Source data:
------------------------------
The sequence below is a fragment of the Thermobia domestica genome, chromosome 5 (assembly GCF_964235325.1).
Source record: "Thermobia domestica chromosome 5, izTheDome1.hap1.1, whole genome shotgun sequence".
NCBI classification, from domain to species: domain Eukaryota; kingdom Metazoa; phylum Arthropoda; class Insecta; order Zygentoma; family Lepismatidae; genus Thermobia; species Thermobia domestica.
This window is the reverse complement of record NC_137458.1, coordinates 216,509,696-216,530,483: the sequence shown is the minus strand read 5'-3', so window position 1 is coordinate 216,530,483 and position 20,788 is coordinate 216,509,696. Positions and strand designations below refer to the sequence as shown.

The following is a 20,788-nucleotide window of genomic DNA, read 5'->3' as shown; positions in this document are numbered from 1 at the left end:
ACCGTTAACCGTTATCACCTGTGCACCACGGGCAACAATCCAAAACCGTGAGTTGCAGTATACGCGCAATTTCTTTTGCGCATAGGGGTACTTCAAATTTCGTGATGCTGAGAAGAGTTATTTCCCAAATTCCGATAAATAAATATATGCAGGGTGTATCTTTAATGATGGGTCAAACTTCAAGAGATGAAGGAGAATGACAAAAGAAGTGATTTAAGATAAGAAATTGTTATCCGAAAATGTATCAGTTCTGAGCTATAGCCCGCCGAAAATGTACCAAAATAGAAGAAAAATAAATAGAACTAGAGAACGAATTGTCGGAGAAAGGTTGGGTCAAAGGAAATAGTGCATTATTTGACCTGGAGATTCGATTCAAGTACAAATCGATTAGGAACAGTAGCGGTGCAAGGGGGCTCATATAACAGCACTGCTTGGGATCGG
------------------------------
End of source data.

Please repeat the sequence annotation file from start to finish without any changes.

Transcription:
The sequence below is a fragment of the Thermobia domestica genome, chromosome 5 (assembly GCF_964235325.1).
Source record: "Thermobia domestica chromosome 5, izTheDome1.hap1.1, whole genome shotgun sequence".
NCBI classification, from domain to species: domain Eukaryota; kingdom Metazoa; phylum Arthropoda; class Insecta; order Zygentoma; family Lepismatidae; genus Thermobia; species Thermobia domestica.
This window is the reverse complement of record NC_137458.1, coordinates 216,509,696-216,530,483: the sequence shown is the minus strand read 5'-3', so window position 1 is coordinate 216,530,483 and position 20,788 is coordinate 216,509,696. Positions and strand designations below refer to the sequence as shown.

The following is a 20,788-nucleotide window of genomic DNA, read 5'->3' as shown; positions in this document are numbered from 1 at the left end:
ACCGTTAACCGTTATCACCTGTGCACCACGGGCAACAATCCAAAACCGTGAGTTGCAGTATACGCGCAATTTCTTTTGCGCATAGGGGTACTTCAAATTTCGTGATGCTGAGAAGAGTTATTTCCCAAATTCCGATAAATAAATATATGCAGGGTGTATCTTTAATGATGGGTCAAACTTCAAGAGATGAAGGAGAATGACAAAAGAAGTGATTTAAGATAAGAAATTGTTATCCGAAAATGTATCAGTTCTGAGCTATAGCCCGCCGAAAATGTACCAAAATAGAAGAAAAATAAATAGAACTAGAGAACGAATTGTCGGAGAAAGGTTGGGTCAAAGGAAATAGTGCATTATTTGACCTGGAGATTCGATTCAAGTACAAATCGATTAGGAACAGTAGCGGTGCAAGGGGGCTCATATAACAGCACTGCTTGGGATCGG